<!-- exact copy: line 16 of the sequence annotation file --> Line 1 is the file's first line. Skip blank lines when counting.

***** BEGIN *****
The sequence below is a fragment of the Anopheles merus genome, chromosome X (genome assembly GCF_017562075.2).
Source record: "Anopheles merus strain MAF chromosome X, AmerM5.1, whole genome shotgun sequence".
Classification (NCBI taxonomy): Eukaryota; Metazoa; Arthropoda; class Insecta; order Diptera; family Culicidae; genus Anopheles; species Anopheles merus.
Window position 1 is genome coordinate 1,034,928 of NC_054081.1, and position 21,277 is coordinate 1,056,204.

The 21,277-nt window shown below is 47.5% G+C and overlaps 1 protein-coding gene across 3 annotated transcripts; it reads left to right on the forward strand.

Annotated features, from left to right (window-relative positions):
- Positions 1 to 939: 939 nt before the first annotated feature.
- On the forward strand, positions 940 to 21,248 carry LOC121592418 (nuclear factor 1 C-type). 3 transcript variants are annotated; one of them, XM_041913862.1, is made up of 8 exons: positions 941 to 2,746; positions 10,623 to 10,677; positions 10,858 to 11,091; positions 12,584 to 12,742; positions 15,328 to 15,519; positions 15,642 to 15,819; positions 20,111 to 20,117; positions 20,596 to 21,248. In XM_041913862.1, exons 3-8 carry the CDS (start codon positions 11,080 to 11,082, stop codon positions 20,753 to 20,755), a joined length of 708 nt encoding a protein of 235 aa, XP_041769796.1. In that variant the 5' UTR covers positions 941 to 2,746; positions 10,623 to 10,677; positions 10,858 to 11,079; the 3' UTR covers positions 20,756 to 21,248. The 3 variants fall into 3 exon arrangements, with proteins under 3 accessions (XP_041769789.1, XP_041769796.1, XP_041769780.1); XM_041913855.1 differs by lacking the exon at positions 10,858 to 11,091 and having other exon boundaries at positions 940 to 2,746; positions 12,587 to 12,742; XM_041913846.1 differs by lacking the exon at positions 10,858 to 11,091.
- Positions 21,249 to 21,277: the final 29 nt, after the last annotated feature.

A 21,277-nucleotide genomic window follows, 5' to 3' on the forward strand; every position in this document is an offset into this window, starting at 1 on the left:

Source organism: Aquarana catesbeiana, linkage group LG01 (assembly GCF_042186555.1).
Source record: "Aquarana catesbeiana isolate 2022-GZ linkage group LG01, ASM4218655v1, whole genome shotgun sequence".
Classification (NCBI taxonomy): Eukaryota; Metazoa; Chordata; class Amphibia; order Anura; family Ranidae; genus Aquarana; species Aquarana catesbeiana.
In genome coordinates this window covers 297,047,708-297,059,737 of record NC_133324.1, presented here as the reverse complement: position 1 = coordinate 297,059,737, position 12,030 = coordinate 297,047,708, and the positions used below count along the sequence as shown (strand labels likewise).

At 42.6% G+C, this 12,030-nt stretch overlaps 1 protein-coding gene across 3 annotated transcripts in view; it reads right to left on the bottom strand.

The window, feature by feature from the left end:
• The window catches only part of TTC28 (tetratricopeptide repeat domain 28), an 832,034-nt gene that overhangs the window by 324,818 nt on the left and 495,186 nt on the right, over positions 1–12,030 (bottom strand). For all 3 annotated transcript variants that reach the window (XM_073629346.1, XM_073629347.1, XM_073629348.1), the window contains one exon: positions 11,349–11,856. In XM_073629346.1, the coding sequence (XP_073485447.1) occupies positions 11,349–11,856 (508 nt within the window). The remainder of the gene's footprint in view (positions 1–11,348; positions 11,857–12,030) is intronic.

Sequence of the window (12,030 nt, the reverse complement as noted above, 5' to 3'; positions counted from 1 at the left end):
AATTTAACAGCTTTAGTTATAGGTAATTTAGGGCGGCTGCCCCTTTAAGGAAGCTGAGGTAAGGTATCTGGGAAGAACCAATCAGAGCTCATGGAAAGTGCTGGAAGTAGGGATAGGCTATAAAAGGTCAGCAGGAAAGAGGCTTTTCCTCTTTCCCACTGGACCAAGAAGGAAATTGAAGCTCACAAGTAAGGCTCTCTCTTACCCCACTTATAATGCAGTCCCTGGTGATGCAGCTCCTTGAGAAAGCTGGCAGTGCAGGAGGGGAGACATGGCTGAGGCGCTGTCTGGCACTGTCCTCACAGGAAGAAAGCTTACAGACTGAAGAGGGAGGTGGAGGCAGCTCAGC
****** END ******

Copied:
The window, feature by feature from the left end: